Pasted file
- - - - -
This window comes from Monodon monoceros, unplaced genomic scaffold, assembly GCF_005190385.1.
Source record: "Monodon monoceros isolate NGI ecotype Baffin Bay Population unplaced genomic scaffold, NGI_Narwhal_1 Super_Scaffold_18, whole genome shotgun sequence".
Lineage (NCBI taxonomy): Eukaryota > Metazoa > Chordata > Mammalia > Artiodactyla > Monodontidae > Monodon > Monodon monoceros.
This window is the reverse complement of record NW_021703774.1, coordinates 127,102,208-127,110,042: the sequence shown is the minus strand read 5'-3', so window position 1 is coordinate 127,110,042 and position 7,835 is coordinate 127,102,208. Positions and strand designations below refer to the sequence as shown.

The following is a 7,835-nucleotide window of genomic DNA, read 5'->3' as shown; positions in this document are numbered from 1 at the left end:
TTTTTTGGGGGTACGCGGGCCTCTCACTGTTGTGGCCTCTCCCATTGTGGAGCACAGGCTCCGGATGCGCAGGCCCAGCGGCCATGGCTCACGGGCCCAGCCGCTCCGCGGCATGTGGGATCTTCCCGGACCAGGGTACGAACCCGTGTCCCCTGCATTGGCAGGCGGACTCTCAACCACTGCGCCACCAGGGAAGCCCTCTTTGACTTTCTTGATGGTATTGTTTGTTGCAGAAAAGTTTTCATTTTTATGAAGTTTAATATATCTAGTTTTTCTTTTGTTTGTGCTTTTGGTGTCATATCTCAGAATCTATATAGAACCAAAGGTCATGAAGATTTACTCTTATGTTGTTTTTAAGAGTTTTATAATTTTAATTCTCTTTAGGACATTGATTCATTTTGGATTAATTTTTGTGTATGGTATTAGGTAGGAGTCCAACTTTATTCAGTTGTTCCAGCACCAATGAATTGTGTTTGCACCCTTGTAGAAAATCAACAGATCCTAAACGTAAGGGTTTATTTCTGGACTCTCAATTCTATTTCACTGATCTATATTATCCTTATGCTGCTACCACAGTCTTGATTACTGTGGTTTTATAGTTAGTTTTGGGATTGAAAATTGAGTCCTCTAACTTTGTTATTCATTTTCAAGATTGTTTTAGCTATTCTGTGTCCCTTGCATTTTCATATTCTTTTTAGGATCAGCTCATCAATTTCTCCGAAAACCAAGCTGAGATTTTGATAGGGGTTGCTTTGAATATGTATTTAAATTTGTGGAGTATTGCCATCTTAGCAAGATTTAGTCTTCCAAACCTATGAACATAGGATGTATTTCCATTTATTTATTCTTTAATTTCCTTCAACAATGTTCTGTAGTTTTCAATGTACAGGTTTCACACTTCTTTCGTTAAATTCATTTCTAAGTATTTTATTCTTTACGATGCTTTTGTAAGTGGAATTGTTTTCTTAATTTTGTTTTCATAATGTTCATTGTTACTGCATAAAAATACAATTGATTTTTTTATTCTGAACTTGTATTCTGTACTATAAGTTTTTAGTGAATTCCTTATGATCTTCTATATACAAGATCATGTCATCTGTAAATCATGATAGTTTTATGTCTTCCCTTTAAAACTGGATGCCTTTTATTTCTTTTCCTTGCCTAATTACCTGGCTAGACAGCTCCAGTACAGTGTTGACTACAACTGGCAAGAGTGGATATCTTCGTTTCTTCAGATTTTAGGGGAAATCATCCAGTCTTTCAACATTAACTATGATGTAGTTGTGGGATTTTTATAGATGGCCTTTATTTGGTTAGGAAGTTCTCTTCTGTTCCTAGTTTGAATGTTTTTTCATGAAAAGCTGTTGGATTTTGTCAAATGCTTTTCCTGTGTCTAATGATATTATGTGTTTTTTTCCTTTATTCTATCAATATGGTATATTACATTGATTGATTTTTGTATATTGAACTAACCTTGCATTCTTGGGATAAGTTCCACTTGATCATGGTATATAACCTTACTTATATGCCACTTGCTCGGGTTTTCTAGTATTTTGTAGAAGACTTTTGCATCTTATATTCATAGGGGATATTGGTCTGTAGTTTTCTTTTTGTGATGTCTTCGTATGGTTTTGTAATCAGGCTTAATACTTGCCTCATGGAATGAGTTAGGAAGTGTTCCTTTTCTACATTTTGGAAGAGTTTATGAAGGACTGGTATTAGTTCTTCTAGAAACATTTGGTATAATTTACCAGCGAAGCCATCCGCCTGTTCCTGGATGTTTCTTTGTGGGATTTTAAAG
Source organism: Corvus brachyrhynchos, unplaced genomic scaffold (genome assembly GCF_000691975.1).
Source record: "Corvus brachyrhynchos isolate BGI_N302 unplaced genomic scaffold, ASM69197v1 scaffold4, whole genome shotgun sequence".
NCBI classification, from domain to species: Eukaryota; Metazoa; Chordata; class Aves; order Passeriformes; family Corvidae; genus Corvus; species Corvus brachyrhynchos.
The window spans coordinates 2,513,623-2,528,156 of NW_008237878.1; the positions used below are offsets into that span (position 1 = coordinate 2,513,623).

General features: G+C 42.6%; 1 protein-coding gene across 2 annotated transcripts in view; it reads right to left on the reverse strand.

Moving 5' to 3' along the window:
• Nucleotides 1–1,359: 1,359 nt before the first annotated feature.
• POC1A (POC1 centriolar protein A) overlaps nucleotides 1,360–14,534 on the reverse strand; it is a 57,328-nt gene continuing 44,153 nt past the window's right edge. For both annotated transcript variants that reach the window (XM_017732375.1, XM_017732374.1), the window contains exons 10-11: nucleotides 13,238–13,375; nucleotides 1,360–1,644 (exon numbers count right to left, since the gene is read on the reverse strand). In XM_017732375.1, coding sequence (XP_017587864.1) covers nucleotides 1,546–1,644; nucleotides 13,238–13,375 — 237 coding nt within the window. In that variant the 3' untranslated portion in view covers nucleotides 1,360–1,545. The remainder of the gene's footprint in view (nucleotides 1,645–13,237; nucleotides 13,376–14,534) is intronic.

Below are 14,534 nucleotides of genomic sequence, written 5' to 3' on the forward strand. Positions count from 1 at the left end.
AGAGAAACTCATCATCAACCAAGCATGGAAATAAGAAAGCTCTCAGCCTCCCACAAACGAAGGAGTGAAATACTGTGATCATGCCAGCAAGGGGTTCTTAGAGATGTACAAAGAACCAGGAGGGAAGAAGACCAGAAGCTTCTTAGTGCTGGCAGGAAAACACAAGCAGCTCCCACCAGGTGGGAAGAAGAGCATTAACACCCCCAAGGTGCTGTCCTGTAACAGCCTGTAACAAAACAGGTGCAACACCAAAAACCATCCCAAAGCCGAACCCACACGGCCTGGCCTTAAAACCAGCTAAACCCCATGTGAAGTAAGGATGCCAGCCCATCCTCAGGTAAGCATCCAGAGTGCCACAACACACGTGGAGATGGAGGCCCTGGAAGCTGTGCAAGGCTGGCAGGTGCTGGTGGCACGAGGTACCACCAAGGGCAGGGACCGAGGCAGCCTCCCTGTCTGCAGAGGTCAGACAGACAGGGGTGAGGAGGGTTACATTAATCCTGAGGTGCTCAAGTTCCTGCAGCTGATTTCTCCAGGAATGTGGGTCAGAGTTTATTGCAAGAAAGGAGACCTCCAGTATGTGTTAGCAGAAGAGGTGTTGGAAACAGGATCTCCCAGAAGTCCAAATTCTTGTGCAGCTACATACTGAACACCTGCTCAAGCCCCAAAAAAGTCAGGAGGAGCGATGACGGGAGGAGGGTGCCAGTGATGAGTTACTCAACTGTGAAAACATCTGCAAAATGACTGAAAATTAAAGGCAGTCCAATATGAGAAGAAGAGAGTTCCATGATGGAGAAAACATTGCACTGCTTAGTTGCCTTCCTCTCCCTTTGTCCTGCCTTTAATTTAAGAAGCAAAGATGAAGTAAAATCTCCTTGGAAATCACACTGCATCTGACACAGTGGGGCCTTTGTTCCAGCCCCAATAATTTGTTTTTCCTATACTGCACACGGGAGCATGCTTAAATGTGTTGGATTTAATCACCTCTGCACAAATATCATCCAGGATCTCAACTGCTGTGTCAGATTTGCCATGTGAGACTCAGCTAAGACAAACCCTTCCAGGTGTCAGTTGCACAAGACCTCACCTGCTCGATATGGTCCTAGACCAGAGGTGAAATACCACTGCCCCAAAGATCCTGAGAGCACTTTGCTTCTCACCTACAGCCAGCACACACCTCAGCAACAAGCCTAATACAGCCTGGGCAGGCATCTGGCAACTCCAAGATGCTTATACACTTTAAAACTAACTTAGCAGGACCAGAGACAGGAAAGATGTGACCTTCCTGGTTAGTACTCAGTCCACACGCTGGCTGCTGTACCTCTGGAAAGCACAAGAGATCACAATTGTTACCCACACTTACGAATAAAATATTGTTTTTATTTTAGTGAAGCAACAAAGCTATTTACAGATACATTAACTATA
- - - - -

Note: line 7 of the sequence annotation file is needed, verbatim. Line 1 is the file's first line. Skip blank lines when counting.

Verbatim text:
Source organism: Corvus brachyrhynchos, unplaced genomic scaffold (genome assembly GCF_000691975.1).